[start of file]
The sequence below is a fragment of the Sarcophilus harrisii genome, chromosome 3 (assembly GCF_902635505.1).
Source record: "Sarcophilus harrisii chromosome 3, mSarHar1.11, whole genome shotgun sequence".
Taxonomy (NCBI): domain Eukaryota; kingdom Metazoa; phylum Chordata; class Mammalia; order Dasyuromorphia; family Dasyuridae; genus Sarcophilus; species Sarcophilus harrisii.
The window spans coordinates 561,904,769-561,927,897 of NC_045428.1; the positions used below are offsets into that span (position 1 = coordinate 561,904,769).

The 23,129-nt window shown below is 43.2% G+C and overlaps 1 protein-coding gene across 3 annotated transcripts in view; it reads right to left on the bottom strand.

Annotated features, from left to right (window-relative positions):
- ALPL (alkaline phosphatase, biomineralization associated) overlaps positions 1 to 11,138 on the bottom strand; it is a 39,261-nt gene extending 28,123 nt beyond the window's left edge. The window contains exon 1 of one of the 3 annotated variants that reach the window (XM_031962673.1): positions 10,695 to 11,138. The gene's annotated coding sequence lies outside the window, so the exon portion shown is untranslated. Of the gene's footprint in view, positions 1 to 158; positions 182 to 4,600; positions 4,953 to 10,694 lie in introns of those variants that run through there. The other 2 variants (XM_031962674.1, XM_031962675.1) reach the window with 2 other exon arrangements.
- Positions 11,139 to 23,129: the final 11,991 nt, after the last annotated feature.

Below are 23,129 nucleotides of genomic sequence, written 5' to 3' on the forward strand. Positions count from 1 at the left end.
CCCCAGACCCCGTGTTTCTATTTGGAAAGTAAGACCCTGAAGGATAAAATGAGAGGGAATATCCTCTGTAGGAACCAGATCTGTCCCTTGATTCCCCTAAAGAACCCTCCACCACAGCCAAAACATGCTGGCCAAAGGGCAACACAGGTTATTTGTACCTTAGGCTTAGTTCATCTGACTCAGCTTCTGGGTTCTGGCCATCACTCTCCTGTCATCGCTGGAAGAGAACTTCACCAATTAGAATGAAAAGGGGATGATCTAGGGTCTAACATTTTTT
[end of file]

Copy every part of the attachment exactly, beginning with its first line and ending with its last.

The sequence below is a fragment of the Sarcophilus harrisii genome, chromosome 3 (assembly GCF_902635505.1).
Source record: "Sarcophilus harrisii chromosome 3, mSarHar1.11, whole genome shotgun sequence".
Taxonomy (NCBI): domain Eukaryota; kingdom Metazoa; phylum Chordata; class Mammalia; order Dasyuromorphia; family Dasyuridae; genus Sarcophilus; species Sarcophilus harrisii.
The window spans coordinates 561,904,769-561,927,897 of NC_045428.1; the positions used below are offsets into that span (position 1 = coordinate 561,904,769).

The 23,129-nt window shown below is 43.2% G+C and overlaps 1 protein-coding gene across 3 annotated transcripts in view; it reads right to left on the bottom strand.

Annotated features, from left to right (window-relative positions):
- ALPL (alkaline phosphatase, biomineralization associated) overlaps positions 1 to 11,138 on the bottom strand; it is a 39,261-nt gene extending 28,123 nt beyond the window's left edge. The window contains exon 1 of one of the 3 annotated variants that reach the window (XM_031962673.1): positions 10,695 to 11,138. The gene's annotated coding sequence lies outside the window, so the exon portion shown is untranslated. Of the gene's footprint in view, positions 1 to 158; positions 182 to 4,600; positions 4,953 to 10,694 lie in introns of those variants that run through there. The other 2 variants (XM_031962674.1, XM_031962675.1) reach the window with 2 other exon arrangements.
- Positions 11,139 to 23,129: the final 11,991 nt, after the last annotated feature.

Below are 23,129 nucleotides of genomic sequence, written 5' to 3' on the forward strand. Positions count from 1 at the left end.
CCCCAGACCCCGTGTTTCTATTTGGAAAGTAAGACCCTGAAGGATAAAATGAGAGGGAATATCCTCTGTAGGAACCAGATCTGTCCCTTGATTCCCCTAAAGAACCCTCCACCACAGCCAAAACATGCTGGCCAAAGGGCAACACAGGTTATTTGTACCTTAGGCTTAGTTCATCTGACTCAGCTTCTGGGTTCTGGCCATCACTCTCCTGTCATCGCTGGAAGAGAACTTCACCAATTAGAATGAAAAGGGGATGATCTAGGGTCTAACATTTTTT